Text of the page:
New report shows late night activity has taken a huge hit.
Anyone living in Sydney would be well aware that the city's nightlife has taken a hit since the controversial lockout laws were introduced at the start of 2014, but exactly just how much late night street activity has been affected has now come to light in a new report provided by the City Of Sydney.
The report released late last month, Late Night Management Areas: Phase 4, shows that far fewer people are staying out late in the Sydney CBD and surrounding areas, with figures proving just how much foot traffic has taken a hit.
Conducted over two evenings last March, stats showed that compared to 2012, Kings Cross experienced 2000 fewer pedestrians in the area at 11pm on a Friday (a decrease of 58%) and by 4am, decreases of 800 people were experienced in the same precinct and Oxford Street, while there were 720 less people in the CBD South.
Though figures showed an increase in foot traffic in both Kings Cross and Oxford Street at midnight on a Saturday evening, all precincts experienced substantial decreases by 1am, specifically the Cross, which had over 1500 fewer people in the area (a drop of 55%).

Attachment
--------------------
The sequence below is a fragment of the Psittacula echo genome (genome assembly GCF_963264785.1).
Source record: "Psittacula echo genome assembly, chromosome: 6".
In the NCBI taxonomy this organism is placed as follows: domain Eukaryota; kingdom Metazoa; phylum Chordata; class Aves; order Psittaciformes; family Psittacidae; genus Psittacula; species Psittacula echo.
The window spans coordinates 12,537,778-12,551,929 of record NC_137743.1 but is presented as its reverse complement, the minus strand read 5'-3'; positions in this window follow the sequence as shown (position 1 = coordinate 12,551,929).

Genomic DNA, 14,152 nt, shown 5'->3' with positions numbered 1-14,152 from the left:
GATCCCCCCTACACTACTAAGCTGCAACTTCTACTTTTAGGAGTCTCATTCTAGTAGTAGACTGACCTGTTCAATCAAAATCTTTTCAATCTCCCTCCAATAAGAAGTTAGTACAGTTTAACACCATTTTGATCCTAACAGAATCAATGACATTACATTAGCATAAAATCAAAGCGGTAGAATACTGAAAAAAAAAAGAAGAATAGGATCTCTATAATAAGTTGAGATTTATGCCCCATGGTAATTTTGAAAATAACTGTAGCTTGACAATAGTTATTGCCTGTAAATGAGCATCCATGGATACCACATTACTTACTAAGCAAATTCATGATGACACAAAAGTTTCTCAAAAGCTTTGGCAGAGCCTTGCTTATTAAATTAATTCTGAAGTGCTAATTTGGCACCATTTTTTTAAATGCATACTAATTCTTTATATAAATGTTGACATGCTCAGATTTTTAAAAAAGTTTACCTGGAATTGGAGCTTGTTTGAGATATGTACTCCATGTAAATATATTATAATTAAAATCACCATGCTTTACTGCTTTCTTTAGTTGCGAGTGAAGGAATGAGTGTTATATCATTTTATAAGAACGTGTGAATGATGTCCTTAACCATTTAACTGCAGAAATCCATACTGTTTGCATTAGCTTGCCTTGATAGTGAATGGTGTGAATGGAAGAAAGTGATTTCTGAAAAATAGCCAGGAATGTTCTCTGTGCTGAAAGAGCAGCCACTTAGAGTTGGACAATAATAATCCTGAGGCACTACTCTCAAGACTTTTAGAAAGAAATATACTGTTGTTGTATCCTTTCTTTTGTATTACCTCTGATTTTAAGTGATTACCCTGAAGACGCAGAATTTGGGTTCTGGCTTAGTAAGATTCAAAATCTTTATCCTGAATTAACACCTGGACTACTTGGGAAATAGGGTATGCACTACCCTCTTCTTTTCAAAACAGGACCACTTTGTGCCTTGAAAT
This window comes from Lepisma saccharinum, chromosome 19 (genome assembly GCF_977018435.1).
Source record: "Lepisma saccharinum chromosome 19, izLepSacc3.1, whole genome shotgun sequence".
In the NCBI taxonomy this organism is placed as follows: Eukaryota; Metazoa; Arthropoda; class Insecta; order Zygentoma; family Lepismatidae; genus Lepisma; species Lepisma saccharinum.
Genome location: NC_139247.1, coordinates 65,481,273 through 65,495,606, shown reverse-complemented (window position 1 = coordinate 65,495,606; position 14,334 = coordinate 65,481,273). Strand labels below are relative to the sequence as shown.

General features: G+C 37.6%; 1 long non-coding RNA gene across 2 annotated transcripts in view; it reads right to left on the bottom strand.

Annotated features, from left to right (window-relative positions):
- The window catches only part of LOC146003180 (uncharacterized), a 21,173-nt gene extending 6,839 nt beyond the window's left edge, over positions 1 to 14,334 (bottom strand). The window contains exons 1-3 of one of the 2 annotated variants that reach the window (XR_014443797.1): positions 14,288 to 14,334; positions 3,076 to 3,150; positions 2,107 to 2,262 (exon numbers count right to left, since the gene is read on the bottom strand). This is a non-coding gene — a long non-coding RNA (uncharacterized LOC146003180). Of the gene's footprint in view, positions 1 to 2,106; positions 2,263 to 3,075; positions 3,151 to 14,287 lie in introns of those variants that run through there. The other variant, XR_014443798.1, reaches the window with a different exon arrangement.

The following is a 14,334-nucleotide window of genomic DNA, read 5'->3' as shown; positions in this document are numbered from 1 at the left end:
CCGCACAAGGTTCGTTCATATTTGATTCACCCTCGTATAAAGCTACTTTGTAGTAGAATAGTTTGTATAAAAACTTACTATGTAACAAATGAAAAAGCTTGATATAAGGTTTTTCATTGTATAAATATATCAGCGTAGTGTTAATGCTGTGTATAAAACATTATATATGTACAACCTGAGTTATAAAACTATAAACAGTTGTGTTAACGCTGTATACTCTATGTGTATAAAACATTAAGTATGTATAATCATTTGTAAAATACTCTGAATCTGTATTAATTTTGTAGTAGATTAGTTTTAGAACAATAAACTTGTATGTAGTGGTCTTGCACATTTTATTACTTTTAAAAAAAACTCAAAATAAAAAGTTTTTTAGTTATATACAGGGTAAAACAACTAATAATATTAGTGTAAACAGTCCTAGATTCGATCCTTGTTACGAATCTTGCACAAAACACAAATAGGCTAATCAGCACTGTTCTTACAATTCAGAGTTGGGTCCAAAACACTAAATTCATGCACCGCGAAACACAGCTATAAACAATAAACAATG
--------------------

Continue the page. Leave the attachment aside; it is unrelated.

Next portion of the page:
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Proving just how much the lockouts are deterring people from areas within the 'lockout zone', Newtown experienced large increases in foot traffic on both Friday and Saturday evenings.
On a Friday, nearly 1000 more people were in the area by 5pm, while 260 more pedestrians were in the precinct by 3am compared to 2012.
Similarly, on a Saturday evening, the area again saw significant increases throughout all times of the night which peaked at 12am with 1700 more pedestrians than in 2012.
In a statement given to theMusic, a City Of Sydney spokesperson said, "The report presents data collected over two evenings only, not an audit of all night time activity in the city, so it should not be considered an evaluation of the NSW Government’s lock-out laws."
The spokesperson went on to say that while figures have decreased in some of Sydney's more popular precincts, there are positives to take from the report.